“O Lord, I beseech thee, let now thine ear be attentive to the prayer of thy servant, and to the prayer of thy servants, who desire to fear thy name: and prosper, I pray thee, thy servant this day, and grant him mercy in the sight of this man. For I was the king’s cupbearer.” (Nehemiah 1:11)

It is a practice of many churches to conduct weekly prayer meetings. For Tabernacle BPC, our weekly prayer meetings are held every Tuesday at 8p.m. on level 3. Alas, prayer meetings are often poorly attended. Some reason that there is no need for corporate prayer as they can always pray in private at home. Anyway, God will answer my prayers, so why come together and pray?

The Scriptures testify against such apathy and aversion to corporate pray-er. When Jesus ascended into heaven, the disciples were said to have “continued with one accord in prayer and supplication” (Acts 1:14). The result was power from on high to witness for Christ Jesus as the era of the local church was inaugurated. Similarly, the church after Pentecost was also said to have “continued steadfastly . . . in prayers.”

Our text today is also instructive. Note from the underlined words that Nehemiah did not pray alone but was joined by others in seeking the Lord to grant him good success before king Artaxerxes.

A Needful Prayer
Firstly, it was corporate prayer borne of great concern. The walls of Jerusalem were in great disarray. God’s people were in great affliction and reproach (Neh. 1:3). There was need for God’s people to plead for mercy. Moreover, Jerusalem was not just any city. It was the city of Israel – God’s national witness. Letting Jerusalem remain desolate would be an affront to the glory of God. Jerusalem must be rebuilt!

Similarly, is there not a cause for us to pray today? Look at our churches today. Are there not rampant apostasy and unbelief? Are there not wide-spread worldliness and iniquity? Are there not also many souls in the world who are still lost in the darkness of sin? Is there not a lack of workers for the harvest fields? Are there not brethren who are sick and back-slidden? Why then are we not on our knees pleading for the mercy of God, and for God to prosper our work for Christ? We must be concerned about the kingdom of God!

A God-Honouring Prayer
Secondly, the prayer in Nehemiah appealed specifically to the faithfulness of God. God had promised in his covenant that He would destroy Israel and scatter her people among the nations if they rebelled against the LORD (see Deut 4:27; 28:64). However, God had also promised in His Word that He would restore the nation of Israel both spiritually and physically (see Deut. 30:1-5). The corporate prayer in Nehemiah 1 was thus the people’s exercise of faith in God’s Word, and expression of desire to see God’s name being honoured upon the earth.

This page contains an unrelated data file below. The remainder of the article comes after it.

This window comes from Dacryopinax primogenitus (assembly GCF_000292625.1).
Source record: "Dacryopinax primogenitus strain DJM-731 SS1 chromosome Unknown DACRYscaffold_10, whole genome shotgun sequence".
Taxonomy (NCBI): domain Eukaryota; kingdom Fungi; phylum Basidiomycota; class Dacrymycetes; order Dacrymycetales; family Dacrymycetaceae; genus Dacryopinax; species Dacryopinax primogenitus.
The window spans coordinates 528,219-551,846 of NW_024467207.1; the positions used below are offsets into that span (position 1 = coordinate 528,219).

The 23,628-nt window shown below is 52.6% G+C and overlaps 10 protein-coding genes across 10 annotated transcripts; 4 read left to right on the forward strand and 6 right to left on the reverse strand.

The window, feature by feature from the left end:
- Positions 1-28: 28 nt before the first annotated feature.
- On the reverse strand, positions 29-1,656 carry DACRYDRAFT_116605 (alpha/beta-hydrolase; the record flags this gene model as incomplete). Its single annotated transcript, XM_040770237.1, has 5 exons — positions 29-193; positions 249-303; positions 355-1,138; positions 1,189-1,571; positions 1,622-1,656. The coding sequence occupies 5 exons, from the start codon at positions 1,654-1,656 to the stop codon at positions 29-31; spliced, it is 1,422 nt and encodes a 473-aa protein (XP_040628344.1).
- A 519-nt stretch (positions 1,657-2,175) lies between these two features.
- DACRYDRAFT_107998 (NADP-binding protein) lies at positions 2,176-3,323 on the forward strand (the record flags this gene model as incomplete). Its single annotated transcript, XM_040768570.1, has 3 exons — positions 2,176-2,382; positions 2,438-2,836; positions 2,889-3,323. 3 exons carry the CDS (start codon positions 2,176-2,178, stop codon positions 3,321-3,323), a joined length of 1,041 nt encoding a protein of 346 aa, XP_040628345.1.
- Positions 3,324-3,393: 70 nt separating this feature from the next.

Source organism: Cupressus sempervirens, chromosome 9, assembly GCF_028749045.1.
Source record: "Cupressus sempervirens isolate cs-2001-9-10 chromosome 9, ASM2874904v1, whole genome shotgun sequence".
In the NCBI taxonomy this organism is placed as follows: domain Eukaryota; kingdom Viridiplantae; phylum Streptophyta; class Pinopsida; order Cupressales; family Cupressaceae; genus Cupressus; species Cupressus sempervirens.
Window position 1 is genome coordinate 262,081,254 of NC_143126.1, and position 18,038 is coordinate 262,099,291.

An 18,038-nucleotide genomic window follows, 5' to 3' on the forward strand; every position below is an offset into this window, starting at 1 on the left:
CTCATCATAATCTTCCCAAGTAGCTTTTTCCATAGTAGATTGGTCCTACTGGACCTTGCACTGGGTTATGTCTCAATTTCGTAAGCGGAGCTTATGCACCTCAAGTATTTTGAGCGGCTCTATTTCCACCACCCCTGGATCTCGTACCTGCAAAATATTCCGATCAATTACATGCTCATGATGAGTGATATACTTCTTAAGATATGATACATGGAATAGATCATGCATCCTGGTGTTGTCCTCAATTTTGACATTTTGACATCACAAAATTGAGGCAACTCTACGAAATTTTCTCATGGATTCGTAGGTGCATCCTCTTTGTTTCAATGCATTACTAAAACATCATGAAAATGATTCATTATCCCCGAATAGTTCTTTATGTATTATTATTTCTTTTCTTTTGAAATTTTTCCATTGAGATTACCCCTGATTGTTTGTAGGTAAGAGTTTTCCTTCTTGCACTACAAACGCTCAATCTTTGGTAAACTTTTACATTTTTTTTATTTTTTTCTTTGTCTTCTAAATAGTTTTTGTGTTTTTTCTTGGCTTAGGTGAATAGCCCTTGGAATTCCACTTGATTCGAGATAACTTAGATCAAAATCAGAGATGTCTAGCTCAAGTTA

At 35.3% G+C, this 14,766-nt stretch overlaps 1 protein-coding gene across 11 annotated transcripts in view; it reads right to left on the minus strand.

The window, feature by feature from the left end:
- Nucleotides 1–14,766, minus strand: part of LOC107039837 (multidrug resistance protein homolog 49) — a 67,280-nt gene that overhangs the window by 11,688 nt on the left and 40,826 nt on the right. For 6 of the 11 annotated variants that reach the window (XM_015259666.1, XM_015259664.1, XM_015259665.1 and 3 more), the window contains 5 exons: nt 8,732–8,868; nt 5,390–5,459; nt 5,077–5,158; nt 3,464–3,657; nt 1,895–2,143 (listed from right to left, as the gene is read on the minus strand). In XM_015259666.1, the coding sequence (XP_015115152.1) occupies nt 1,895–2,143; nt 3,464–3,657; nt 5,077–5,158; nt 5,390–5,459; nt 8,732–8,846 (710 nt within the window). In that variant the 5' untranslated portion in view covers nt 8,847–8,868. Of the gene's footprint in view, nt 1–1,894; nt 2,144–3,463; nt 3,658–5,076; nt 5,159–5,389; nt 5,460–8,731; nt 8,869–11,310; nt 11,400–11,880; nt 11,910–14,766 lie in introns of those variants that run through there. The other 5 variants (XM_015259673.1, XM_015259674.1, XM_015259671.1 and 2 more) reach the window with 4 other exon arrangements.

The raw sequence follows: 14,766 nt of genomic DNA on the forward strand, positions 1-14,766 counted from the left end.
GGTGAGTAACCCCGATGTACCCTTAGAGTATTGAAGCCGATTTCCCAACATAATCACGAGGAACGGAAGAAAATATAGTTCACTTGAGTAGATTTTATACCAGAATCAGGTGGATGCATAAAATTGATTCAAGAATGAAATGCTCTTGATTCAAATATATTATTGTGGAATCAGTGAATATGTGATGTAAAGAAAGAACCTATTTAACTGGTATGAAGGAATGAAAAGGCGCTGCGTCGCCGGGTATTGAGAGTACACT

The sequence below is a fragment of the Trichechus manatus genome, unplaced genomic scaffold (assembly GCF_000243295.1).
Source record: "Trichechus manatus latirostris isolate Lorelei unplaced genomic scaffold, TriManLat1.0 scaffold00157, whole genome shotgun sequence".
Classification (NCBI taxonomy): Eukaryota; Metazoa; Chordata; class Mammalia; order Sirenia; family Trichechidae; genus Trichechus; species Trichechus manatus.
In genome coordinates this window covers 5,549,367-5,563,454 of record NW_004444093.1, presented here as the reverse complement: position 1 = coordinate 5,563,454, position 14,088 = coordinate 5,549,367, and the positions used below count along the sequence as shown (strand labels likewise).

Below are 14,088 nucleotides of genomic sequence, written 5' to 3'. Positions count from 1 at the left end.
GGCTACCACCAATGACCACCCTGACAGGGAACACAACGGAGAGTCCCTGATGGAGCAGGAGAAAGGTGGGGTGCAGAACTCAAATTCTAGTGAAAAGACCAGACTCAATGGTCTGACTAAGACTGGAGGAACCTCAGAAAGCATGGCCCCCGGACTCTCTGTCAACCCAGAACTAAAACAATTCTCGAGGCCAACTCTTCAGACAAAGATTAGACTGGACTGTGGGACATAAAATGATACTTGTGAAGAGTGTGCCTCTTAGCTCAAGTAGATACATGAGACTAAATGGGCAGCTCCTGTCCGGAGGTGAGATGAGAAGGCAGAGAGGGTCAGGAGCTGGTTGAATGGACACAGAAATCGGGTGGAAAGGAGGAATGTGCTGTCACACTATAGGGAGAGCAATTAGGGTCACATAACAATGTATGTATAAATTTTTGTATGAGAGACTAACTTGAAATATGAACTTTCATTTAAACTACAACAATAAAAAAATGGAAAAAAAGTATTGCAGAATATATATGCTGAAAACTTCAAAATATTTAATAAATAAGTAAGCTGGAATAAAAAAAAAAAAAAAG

Let us also understand that the promises of God form the Biblical basis for this prayer of success in Nehemiah 1. It was according to God’s desire that Jerusalem was to be rebuilt. True success is defined as doing that which pleases God. Sadly, we may sometimes pray for “success” that is based on our own fleshly lusts. Such prayers will not be heard by God. The corporate prayer of the saints must always seek to magnify the name of Christ and His Word.

A United Prayer
Thirdly, observe that the Scripture in verse 11 says “the prayer” and not “the prayers” of the saints. The use of the singular emphasises the unity of the saints in spirit and their concern for God’s glory. They were single-minded in their request for Nehemiah to be granted success before the king. Corporate prayer is thus an expression of our oneness in Christ, and a wonderful testimony of Christ’s work on the earth. “That they all may be one; as thou, Father, art in me, and I in thee, that they also may be one in us: that the world may believe that thou hast sent me.” (John 17:21)

When a believer is apathetic to gather for prayer meetings, it reveals a lack of understanding and appreciation of the saints’ unity in Christ Jesus. Is Christ’s body divided? Surely not! Yet this seems to be the picture we present to the world when we shun opportunities to gather and prayer. No wonder the witness of the church to the world is so weak today!

A Privileged Prayer
Lastly, the people participating in corporate prayer are called “servants” and those who desire to fear God’s name. These expressions teach us that it is our duty to be concerned about the working of God’s will in this world. However, let us also understand that as God’s servants, it is also our wonderful privilege to bring our prayers and supplications to Him as a united people. The unbelievers do not have the honour to do so as their prayers would be rejected.

Why are corporate meetings so poorly attended? Is it because we are so caught up with cares of the world that we have no time to be concerned about the kingdom of heaven? Is it because we do not appreciate the won-derful privilege of praying as one people unto the Lord, and the testimony it brings to the world concerning our unity in Christ? I certainly hope not.

The weekly church prayer meeting must be a priority. Hope to see you on Tuesday!

Lovingly in Christ,
Preacher Clement Chew